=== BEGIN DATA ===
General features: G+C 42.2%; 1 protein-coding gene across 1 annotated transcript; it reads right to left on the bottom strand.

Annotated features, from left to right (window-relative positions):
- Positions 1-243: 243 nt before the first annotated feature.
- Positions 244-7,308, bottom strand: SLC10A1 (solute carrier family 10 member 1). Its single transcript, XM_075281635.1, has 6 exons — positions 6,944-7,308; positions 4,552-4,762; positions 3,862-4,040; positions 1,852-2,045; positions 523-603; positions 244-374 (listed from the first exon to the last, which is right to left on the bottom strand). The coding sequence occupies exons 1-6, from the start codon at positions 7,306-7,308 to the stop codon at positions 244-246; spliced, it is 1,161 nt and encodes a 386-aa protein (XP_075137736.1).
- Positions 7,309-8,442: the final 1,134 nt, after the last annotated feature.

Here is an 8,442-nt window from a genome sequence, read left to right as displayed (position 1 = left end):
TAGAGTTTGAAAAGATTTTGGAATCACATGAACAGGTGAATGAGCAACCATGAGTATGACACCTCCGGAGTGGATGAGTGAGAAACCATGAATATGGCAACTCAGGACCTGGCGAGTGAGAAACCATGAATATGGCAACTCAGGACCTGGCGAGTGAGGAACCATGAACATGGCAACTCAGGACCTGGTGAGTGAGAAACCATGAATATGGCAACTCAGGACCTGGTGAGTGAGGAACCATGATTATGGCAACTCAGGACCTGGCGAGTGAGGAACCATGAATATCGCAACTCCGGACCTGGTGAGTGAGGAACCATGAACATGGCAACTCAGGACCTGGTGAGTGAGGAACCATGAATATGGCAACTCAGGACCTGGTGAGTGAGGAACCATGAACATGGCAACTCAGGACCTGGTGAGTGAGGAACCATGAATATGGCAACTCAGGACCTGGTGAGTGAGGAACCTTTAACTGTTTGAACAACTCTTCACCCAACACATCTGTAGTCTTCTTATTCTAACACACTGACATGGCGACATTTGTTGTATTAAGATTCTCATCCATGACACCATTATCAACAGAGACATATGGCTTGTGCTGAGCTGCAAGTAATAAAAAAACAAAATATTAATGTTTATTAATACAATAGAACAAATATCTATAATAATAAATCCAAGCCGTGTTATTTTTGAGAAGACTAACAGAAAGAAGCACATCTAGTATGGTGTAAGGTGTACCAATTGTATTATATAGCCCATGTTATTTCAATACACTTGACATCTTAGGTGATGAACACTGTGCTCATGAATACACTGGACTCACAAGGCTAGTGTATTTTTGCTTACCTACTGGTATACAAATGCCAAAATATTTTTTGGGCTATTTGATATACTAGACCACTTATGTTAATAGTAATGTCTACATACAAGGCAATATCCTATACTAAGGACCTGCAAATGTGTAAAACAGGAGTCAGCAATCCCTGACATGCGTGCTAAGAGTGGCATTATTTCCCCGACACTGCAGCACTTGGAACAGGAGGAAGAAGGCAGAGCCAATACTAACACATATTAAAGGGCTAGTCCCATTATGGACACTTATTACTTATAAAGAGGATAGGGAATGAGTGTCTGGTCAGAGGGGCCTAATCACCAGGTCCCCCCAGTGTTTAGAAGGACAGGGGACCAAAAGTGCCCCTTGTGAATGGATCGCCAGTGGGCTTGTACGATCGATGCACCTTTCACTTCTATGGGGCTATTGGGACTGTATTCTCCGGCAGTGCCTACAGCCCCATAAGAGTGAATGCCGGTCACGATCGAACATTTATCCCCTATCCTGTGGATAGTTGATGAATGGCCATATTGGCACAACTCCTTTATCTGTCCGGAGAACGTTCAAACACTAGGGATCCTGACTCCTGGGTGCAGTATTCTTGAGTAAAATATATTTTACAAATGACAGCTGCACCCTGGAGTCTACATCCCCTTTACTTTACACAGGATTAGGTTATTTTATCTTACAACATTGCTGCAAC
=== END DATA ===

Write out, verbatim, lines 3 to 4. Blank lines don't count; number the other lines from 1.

- Positions 1-243: 243 nt before the first annotated feature.
- Positions 244-7,308, bottom strand: SLC10A1 (solute carrier family 10 member 1). Its single transcript, XM_075281635.1, has 6 exons — positions 6,944-7,308; positions 4,552-4,762; positions 3,862-4,040; positions 1,852-2,045; positions 523-603; positions 244-374 (listed from the first exon to the last, which is right to left on the bottom strand). The coding sequence occupies exons 1-6, from the start codon at positions 7,306-7,308 to the stop codon at positions 244-246; spliced, it is 1,161 nt and encodes a 386-aa protein (XP_075137736.1).